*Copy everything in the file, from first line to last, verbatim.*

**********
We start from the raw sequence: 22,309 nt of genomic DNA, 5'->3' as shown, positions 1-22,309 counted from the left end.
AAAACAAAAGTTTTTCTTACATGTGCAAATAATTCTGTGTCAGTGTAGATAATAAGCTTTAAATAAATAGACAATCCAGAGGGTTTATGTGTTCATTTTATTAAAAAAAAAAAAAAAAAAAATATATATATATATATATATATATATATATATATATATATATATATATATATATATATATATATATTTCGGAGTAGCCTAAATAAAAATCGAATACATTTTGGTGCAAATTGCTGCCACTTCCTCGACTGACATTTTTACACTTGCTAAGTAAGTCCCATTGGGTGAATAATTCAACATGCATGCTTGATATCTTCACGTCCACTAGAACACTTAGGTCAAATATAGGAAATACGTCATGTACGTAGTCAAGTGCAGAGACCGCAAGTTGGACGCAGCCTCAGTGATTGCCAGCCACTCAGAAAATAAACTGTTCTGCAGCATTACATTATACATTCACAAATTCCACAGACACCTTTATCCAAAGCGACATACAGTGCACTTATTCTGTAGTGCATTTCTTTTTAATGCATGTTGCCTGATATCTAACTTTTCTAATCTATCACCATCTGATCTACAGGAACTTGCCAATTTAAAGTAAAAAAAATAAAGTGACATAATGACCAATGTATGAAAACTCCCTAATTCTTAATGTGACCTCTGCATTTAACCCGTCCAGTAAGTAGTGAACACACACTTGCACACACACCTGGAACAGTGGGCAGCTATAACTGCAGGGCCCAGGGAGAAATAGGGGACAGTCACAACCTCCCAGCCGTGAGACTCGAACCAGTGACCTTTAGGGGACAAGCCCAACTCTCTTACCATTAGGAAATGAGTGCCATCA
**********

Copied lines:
We start from the raw sequence: 22,309 nt of genomic DNA, 5'->3' as shown, positions 1-22,309 counted from the left end.
AAAACAAAAGTTTTTCTTACATGTGCAAATAATTCTGTGTCAGTGTAGATAATAAGCTTTAAATAAATAGACAATCCAGAGGGTTTATGTGTTCATTTTATTAAAAAAAAAAAAAAAAAAAATATATATATATATATATATATATATATATATATATATATATATATATATATATATATATATATATTTCGGAGTAGCCTAAATAAAAATCGAATACATTTTGGTGCAAATTGCTGCCACTTCCTCGACTGACATTTTTACACTTGCTAAGTAAGTCCCATTGGGTGAATAATTCAACATGCATGCTTGATATCTTCACGTCCACTAGAACACTTAGGTCAAATATAGGAAATACGTCATGTACGTAGTCAAGTGCAGAGACCGCAAGTTGGACGCAGCCTCAGTGATTGCCAGCCACTCAGAAAATAAACTGTTCTGCAGCATTACATTATACATTCACAAATTCCACAGACACCTTTATCCAAAGCGACATACAGTGCACTTATTCTGTAGTGCATTTCTTTTTAATGCATGTTGCCTGATATCTAACTTTTCTAATCTATCACCATCTGATCTACAGGAACTTGCCAATTTAAAGTAAAAAAAATAAAGTGACATAATGACCAATGTATGAAAACTCCCTAATTCTTAATGTGACCTCTGCATTTAACCCGTCCAGTAAGTAGTGAACACACACTTGCACACACACCTGGAACAGTGGGCAGCTATAACTGCAGGGCCCAGGGAGAAATAGGGGACAGTCACAACCTCCCAGCCGTGAGACTCGAACCAGTGACCTTTAGGGGACAAGCCCAACTCTCTTACCATTAGGAAATGAGTGCCATCA